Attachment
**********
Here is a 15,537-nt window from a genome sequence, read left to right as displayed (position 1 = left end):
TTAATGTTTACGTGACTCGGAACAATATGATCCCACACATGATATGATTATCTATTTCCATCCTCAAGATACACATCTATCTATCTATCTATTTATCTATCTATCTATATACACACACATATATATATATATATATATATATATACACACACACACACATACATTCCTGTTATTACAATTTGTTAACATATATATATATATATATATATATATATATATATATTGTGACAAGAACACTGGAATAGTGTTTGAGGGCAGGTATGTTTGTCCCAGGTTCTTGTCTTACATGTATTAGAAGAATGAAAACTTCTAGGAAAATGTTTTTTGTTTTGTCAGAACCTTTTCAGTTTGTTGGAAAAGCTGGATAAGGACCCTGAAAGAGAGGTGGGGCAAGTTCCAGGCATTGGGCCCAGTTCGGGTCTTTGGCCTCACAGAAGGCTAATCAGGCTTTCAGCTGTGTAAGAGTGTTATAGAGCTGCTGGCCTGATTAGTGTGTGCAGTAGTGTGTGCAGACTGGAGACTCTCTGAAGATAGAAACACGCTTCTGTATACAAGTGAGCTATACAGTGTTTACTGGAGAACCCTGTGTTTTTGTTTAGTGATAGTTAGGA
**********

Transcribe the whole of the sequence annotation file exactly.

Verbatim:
Here is a 15,537-nt window from a genome sequence, read left to right as displayed (position 1 = left end):
TTAATGTTTACGTGACTCGGAACAATATGATCCCACACATGATATGATTATCTATTTCCATCCTCAAGATACACATCTATCTATCTATCTATTTATCTATCTATCTATATACACACACATATATATATATATATATATATATATACACACACACACACATACATTCCTGTTATTACAATTTGTTAACATATATATATATATATATATATATATATATATATATTGTGACAAGAACACTGGAATAGTGTTTGAGGGCAGGTATGTTTGTCCCAGGTTCTTGTCTTACATGTATTAGAAGAATGAAAACTTCTAGGAAAATGTTTTTTGTTTTGTCAGAACCTTTTCAGTTTGTTGGAAAAGCTGGATAAGGACCCTGAAAGAGAGGTGGGGCAAGTTCCAGGCATTGGGCCCAGTTCGGGTCTTTGGCCTCACAGAAGGCTAATCAGGCTTTCAGCTGTGTAAGAGTGTTATAGAGCTGCTGGCCTGATTAGTGTGTGCAGTAGTGTGTGCAGACTGGAGACTCTCTGAAGATAGAAACACGCTTCTGTATACAAGTGAGCTATACAGTGTTTACTGGAGAACCCTGTGTTTTTGTTTAGTGATAGTTAGGA